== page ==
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Exclusive: Bank of America using Private Intel Firms to Attack Wikileaks. First Part
By Admin (from 08/04/2011 @ 17:00:09, in en - Global Observatory, read 2640 times)

After a tip from Crowdleaks.org, The Tech Herald has learned that HBGary Federal, as well as two other data intelligence firms, worked to develop a strategic plan of attack against WikiLeaks. The plan included pressing a journalist in order to disrupt his support of the organization, cyber attacks, disinformation, and other potential proactive tactics.

 

Update:

The Tech Herald was able to get in touch with Glenn Greenwald for his reaction to being singled out in the WikiLeaks proposal. He called the report creepy and disturbing. Moreover, he commented that the suggestions for dealing with WikiLeaks, along with the assumption that the organization could be undermined, were “hard to take seriously.”

The listed mitigations, such as disinformation or submitting false documents, have been discussed before. In 2008, the Pentagon had similar ideas, so that aspect of the document was nothing new.

Greenwald, as a journalist, is a prolific writer on media topics. He is a harsh critic of political figures and the mainstream media. The suggestion made by the proposal that he would pick career over cause is “completely against” what he is about, he told us.

“The only reason I do what I do is because im free to put cause before career,” he said.

Pointedly, he reminded us that his work includes taking aim at political figures, which could be a source of professional leverage with scoops or favors, as well as news organizations who could offer him gainful employment. None of these actions paints a picture of a man who would pick career over his passion.

Update 2:

WikiLeaks is hosting an official mirror of the sixth and final draft of the report. You can see a copy here.

Update 3:

Palantir Technologies has severed all ties with HBGary Federal and issued an apology to reporter Glenn Greenwald. More details here.

Update 4:

Berico Technologies has cut ties as well. More information is here.

Original Article:

 

The tip from Crowdleaks.org is directly related to the highly public attack on HBGary, after Anonymous responded to research performed by HBGary Federal CEO, Aaron Barr. Part of Anonymous’ response included releasing more than 50,000 internal emails to the public. For more information, the initial coverage is here.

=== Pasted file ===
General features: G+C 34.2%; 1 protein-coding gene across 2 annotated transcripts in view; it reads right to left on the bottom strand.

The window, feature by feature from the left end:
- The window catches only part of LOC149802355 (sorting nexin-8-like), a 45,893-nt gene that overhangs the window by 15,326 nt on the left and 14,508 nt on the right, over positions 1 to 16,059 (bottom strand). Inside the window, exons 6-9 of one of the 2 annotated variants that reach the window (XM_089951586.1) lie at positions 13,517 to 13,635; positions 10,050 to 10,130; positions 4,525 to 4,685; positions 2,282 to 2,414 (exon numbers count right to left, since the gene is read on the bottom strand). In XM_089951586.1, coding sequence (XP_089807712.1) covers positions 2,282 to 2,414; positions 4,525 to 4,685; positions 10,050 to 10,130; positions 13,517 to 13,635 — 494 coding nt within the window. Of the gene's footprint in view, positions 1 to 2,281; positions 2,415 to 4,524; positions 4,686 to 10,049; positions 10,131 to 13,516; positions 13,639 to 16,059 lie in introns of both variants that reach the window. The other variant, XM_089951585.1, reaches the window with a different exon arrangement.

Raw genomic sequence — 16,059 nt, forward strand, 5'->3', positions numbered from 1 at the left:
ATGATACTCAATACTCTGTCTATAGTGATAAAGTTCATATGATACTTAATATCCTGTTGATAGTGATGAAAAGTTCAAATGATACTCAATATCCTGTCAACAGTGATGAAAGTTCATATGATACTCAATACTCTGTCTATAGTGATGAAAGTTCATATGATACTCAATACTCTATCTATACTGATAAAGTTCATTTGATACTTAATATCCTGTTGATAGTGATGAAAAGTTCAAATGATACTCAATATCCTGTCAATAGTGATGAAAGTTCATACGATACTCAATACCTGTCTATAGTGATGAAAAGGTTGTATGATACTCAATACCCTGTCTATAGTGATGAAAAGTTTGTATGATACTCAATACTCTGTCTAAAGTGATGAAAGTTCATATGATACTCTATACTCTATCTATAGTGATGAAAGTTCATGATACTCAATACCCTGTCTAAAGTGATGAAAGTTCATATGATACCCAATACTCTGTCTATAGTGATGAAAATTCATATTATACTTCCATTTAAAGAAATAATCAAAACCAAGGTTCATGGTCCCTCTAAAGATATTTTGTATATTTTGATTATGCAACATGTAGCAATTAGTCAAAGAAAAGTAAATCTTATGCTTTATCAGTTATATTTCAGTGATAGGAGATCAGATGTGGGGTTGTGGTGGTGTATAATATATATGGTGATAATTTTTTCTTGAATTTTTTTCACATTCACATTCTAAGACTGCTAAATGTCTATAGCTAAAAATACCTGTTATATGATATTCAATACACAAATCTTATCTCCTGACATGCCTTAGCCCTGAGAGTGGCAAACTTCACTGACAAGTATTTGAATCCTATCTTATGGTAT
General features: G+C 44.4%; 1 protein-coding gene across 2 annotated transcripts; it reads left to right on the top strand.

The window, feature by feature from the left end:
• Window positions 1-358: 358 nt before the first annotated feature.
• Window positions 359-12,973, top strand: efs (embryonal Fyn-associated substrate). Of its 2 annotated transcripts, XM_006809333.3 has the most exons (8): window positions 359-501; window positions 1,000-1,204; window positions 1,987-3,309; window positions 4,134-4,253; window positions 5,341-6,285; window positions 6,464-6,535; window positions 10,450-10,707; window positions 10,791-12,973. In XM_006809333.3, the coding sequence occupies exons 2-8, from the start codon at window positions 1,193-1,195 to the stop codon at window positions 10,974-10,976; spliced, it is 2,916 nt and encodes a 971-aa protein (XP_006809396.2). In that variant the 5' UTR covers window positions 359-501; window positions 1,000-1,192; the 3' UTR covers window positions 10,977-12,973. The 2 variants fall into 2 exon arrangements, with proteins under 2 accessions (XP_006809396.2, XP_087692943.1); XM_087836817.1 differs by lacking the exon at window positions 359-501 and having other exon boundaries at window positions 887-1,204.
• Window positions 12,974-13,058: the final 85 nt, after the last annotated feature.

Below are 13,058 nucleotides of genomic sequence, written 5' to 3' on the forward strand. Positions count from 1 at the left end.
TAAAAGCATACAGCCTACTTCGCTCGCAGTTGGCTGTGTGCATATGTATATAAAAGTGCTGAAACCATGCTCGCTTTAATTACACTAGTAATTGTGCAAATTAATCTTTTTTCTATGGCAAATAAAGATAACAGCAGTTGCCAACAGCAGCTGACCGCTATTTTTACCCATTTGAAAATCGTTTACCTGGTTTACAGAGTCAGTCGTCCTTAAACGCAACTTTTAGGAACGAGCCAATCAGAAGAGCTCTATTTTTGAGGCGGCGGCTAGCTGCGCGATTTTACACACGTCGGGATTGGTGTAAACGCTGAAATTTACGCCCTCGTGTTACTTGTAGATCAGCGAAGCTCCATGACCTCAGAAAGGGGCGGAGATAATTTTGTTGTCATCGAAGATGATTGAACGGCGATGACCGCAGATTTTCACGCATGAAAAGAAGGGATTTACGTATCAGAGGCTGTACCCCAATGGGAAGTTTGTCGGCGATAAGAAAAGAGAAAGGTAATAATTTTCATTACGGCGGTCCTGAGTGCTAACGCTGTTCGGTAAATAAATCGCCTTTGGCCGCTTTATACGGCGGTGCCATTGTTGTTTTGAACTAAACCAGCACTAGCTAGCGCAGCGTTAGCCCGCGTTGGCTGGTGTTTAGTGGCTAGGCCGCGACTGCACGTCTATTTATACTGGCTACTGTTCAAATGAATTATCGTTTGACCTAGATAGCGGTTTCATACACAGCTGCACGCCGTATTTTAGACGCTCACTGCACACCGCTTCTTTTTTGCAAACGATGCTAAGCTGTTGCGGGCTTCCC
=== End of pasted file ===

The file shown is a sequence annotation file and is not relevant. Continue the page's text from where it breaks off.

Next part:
What was pointed out by Crowdleaks is a proposal titled “The WikiLeaks Threat” and an email chain between three data intelligence firms. The proposal was quickly developed by Palantir Technologies, HBGary Federal, and Berico Technologies, after a request from Hunton and Williams, a law firm that currently counts Bank of America as a client.

The law firm had a meeting with Bank of America on December 3. To prepare, the firm emailed Palantir and the others asking for “…five to six slides on Wikileaks - who they are, how they operate and how this group may help this bank.”

Hunton and Williams were recommended to Bank of America’s general council by the Department of Justice, according to the email chain viewed by The Tech Herald. The law firm was using the meeting to pitch Bank of America on retaining them for an internal investigation surrounding WikiLeaks.

“They basically want to sue them to put an injunction on releasing any data,” an email between the three data intelligence firms said. “They want to present to the bank a team capable of doing a comprehensive investigation into the data leak.”

Hunton and Williams would act as outside counsel on retainer, while Palantir would take care of network and insider threat investigations. For their part, Berico Technologies and HBGary Federal would analyze WikiLeaks.

“Apparently if they can show that WikiLeaks is hosting data in certain countries it will make prosecution easier,” the email added.

In less than 24-hours, the three analytical companies created a presentation filled with publically available information and ideas on how the firms could be “deployed” against WikiLeaks “as a unified and cohesive investigative analysis cell.”

On January 2, The New York Times wrote about a late night conference call held by Bank of America executives on November 30. The reason for the call was to deal with a statement given by WikiLeaks’ Julian Assange on November 29, where he said that he intended to “take down” a major American bank. The country’s third largest financial institution needed to get the jump on WikiLeaks, so they started scouring thousands of documents, and auditing physical assets.

Shortly after the late night conference call, the email from Hunton and Williams was sent. Booz Allen Hamilton, according to the Times, was the firm brought in to help manage the bank’s internal review.

A month after the proposal for the initial December meeting on WikiLeaks was created, email messages from HBGary Federal show plans for a meeting with Booz Allen Hamilton. The meeting was set after Barr emailed Hunton and Williams about information he was gathering on WikiLeaks and Anonymous. Later, this information would be the direct cause of Anonymous’ attack on HBGary.

On page two you will find an overview of the proposal developed by the three data intelligence firms.

TO BE CONTINUED ...

Author: Steve Ragan - Source: thetechherald.com